Peter Greste, the Australian journalist freed on Sunday after 400 days in an Egyptian prison, said he felt intensely uneasy about two colleagues who are still in jail, as lawyers warned of obstacles to either man being similarly released.
In an interview with Al Jazeera, the television station for which the three men were working when arrested after the 2013 military takeover, Mr Greste said: “I feel incredible angst about my colleagues, leaving them behind.
“Amidst all this relief, I still feel a sense of concern and worry. If it’s appropriate for me to be free, it’s right for all of them to be freed.”
The three men were accused of spreading false news and supporting the Muslim Brotherhood in a trial which human rights activists said was a politically motivated sham. Lawyers said the law under which Mr Greste was deported, ostensibly to be retried in Australia, cannot be applied to the case of Baher Mohamed, a producer and Egyptian citizen, who was sentenced to 10 years for possessing a spent bullet he had picked up at a protest.
Mohamed Fahmy, the channel’s bureau chief who is a dual Egyptian-Canadian citizen, could only be deported if he gives up his Egyptian citizenship. Mr Fahmy was sentenced in June, along with Mr Greste, to seven years in jail.
On 1 January, the Court of Cassation granted all three a retrial, cancelling their original sentencing and convictions, and raising hopes among lawyers for their eventual acquittal. But they were all denied bail.
Mr Greste’s deportation was carried out under a law approved by President Abdel Fattah al-Sisi in November, which allows foreigners in Egyptian jails to be transferred to their own countries for retrial or to serve out their sentences. The United Nations Secretary-General Ban Ki-moon welcomed his release and hopes that the cases of Mr Fahmy and Mr Mohamed would be “resolved shortly”, a spokesman said.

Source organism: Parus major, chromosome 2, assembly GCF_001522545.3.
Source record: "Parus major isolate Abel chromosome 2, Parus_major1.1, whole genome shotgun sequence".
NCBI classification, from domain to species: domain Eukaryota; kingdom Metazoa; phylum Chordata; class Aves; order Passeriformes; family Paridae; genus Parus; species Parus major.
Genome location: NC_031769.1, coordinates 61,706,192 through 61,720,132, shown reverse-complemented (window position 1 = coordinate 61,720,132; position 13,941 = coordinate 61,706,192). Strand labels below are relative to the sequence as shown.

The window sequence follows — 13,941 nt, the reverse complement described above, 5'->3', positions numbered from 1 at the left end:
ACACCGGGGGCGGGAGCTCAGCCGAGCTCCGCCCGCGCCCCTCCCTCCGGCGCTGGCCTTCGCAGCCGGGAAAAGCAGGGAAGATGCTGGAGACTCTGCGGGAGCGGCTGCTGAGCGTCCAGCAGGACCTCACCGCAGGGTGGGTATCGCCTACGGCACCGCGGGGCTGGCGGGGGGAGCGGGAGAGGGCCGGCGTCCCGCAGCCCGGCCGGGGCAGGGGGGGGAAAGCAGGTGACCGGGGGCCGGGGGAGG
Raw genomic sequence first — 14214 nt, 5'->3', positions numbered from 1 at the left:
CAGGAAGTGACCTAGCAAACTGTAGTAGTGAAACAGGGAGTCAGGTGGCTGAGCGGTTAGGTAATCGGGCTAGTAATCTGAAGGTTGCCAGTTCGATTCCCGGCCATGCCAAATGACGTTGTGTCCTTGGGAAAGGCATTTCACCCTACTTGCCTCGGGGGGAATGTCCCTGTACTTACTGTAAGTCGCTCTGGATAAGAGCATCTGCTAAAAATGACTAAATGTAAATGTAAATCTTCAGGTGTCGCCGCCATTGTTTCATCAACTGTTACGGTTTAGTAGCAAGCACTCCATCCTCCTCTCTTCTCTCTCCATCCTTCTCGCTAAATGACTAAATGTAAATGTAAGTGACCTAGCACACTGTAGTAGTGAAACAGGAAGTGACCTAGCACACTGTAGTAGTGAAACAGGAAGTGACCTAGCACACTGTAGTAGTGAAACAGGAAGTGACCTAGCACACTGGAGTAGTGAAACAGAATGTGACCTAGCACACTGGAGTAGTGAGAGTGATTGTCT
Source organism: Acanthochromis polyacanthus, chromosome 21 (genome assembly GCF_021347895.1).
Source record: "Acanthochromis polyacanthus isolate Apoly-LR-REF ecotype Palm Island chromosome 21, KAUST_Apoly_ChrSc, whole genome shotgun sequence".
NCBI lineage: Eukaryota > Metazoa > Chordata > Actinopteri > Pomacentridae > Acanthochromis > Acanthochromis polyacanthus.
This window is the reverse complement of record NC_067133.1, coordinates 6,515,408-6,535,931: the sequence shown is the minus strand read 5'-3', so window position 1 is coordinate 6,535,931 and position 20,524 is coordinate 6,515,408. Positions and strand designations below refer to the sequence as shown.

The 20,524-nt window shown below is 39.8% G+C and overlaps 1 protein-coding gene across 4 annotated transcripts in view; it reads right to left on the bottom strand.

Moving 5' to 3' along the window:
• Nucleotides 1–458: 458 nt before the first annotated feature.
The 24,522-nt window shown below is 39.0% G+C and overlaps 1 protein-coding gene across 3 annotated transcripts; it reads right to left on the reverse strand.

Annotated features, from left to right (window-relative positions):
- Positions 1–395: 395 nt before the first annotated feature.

Mr Greste described to Al Jazeera the moment he discovered he was being freed, after months of campaigning by supporters around the world. “I wasn’t expecting [to be released] at all – I woke up thinking of the campaign ahead of us,” he said. “I went for a run and the prison warden called me over and told me it’s time to pack your stuff. He told me the embassy is coming.
“There was a mix of emotion boiling inside: a sense of relief and excitement, but the stress of having to say goodbye to my colleagues.
He called for the release of Mr Fahmy and Mr Mohamed, whom he said he had got to know in prison and regarded as “family: they’re my brothers”. Mr Mohamed had suffered the most in prison because he had missed the birth of his child, Mr Greste said. “For Egypt, this has been a big step forward, I hope Egypt keeps going down this path and releases the others,” he said.
But speculation by a security source on Sunday that Mr Fahmy, at least, was to be released within days and deported to Canada appeared to be premature.
Negad el-Borai, one of his lawyers, said he was still in jail awaiting a new trial date. To be deported like Mr Greste he must first relinquish his Egyptian citizenship and be a fully foreign individual, Mr Borai said, a move which he described as “a very personal decision”.
Gamal Eid, a human rights lawyer, said Mr Greste should have been released because he is innocent – there being no credible evidence presented against the journalists in court – rather than under a law that discriminates against Egyptians. “The scandal now is that Mohamed Fahmy will not be released unless he relinquishes his Egyptian citizenship. It’s as if they’re giving him the choice between his citizenship and his freedom,” he said.
Baher Mohamed’s wife, Jihan Rashed, objected that it was unfair that only foreign journalists might be released. “Are foreigners the only human beings? Is the Egyptian not a human being as well?” she asked.
The producer’s lawyer, Mostafa Nagy, said Mr Mohamed had no alternative to awaiting the outcome a new trial, although he would be applying for release on bail meanwhile. Only after a final verdict could a presidential pardon be sought, he said.
Meanwhile an Egyptian court sentenced 183 Muslim Brotherhood supporters to death yesterday on charges of killing police officers, part of a sustained crackdown by authorities on Islamists. The men were convicted of playing a role in the killings of 16 policemen in the town of Kerdasa in August 2013 during the upheaval that followed the army’s ousting of the Islamist elected President, Mohamed Morsi. Thirty-four were sentenced in absentia.Reuse content